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I'm sure all the parks have made offers but the fact is its at a auction, and im sure they were overbid by an investor. The park will be bought by an investor. Kept at the same value, then when gas prices level out and people begin to travel again they'll be sold off individually probly in the next 10-15 years. People just aren't going to theme parks right now. Buy low Sell high. Your probly going to learn very quick that paramount isnt nearly as bad of a company as you guys say it is. If youve truly looked into how the parks operate it would be a completley diffrent story.

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Some of us know well how parks operate...from Busch to Six Flags to Paramount to Disney to NBC Universal to the family parks.

And I, at least, have NEVER said Paramount was a bad operator. There are things they do very well indeed: rides operations, admissions, season pass processing (including letting customers use next year's pass after processing this year) customer service, merchandising, games.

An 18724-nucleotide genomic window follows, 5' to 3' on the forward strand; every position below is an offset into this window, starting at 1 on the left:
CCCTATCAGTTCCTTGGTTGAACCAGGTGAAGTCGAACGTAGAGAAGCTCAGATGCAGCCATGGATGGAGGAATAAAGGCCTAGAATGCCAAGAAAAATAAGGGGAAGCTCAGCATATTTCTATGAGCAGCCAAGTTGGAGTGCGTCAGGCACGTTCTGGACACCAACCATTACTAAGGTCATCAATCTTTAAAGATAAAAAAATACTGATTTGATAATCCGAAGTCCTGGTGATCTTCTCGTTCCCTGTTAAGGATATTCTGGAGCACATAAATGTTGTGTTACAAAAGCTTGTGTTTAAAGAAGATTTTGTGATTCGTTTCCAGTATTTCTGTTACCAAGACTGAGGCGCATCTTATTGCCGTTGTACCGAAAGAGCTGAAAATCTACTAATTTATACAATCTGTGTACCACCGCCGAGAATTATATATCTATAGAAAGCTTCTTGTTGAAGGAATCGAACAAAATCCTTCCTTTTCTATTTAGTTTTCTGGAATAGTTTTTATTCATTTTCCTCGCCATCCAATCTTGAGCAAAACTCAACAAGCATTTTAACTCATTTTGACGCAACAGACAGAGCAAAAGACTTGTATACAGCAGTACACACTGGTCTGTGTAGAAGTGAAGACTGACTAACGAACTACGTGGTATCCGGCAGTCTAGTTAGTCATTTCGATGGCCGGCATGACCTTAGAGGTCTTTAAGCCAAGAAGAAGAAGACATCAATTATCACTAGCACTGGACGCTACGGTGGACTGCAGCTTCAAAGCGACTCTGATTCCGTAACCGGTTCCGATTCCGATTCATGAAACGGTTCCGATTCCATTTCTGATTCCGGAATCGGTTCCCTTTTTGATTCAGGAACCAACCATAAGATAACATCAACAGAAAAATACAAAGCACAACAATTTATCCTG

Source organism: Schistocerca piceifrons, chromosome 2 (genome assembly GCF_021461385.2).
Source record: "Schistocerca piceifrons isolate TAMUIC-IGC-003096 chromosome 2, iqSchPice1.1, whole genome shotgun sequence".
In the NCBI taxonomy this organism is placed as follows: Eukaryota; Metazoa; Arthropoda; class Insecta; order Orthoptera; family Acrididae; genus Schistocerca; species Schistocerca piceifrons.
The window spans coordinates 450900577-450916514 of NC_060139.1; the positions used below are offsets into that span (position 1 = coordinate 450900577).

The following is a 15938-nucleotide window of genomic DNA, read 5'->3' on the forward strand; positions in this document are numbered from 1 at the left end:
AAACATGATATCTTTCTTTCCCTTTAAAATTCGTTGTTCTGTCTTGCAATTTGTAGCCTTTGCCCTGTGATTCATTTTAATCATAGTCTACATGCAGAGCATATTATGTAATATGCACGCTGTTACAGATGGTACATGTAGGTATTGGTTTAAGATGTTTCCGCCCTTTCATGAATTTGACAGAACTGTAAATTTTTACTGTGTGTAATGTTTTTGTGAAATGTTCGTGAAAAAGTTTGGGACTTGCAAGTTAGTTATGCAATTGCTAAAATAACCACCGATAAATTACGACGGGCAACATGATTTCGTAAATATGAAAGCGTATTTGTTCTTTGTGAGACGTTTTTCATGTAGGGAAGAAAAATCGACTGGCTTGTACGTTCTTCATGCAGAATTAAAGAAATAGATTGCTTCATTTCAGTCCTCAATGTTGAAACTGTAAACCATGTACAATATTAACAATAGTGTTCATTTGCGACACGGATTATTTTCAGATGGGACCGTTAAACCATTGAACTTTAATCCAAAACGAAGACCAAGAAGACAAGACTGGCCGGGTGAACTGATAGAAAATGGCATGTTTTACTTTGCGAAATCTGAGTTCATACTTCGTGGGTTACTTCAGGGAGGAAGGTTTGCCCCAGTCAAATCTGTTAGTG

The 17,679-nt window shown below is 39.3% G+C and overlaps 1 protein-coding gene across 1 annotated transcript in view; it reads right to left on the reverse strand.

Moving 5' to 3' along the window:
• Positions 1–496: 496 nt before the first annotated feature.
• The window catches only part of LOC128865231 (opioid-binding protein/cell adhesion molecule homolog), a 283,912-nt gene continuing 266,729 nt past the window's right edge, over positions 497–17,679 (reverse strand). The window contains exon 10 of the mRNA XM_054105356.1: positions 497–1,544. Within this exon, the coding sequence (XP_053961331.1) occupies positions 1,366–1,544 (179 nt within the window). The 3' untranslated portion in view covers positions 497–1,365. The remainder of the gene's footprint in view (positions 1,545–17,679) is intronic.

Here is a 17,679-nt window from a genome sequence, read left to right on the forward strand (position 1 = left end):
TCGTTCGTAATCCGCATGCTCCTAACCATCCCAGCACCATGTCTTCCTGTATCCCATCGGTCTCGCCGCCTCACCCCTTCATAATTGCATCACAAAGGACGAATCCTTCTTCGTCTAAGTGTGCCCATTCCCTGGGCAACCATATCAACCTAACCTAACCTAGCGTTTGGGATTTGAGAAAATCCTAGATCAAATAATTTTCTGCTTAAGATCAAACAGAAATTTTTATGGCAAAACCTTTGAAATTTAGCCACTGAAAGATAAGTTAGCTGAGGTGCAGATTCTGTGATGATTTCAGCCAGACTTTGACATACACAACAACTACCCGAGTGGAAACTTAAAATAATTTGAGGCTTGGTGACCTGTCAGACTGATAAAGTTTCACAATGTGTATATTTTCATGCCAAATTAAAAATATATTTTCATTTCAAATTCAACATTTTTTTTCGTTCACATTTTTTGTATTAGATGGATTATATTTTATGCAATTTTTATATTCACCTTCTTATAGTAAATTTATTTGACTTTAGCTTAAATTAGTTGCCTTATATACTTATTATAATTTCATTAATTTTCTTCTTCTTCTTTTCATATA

And there are things that they could do much better, but choose not to: theming (particularly the maintenance thereof), entertainment, shows, food, landscaping.

They do what they do because it is what they have chosen to do.

A new operator WILL be different. In some ways better, in other ways the same, in others not as good as Paramount.

That's the way it is.

I also would not assume the parks will eventually be split up. I actually think that is among the least likely of outcomes...though I CAN easily see the Canadian park going its own way. . .

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And I, at least, have NEVER said Paramount was a bad operator. There are things they do very well indeed: rides operations, admissions, season pass processing (including letting customers use next year's pass after processing this year) customer service, merchandising, games.

Paramount may operate PKI well, but when it comes to PKD- the operations are plain embarressing. It is quite easy to see that Paramount treats PKI like the signature park.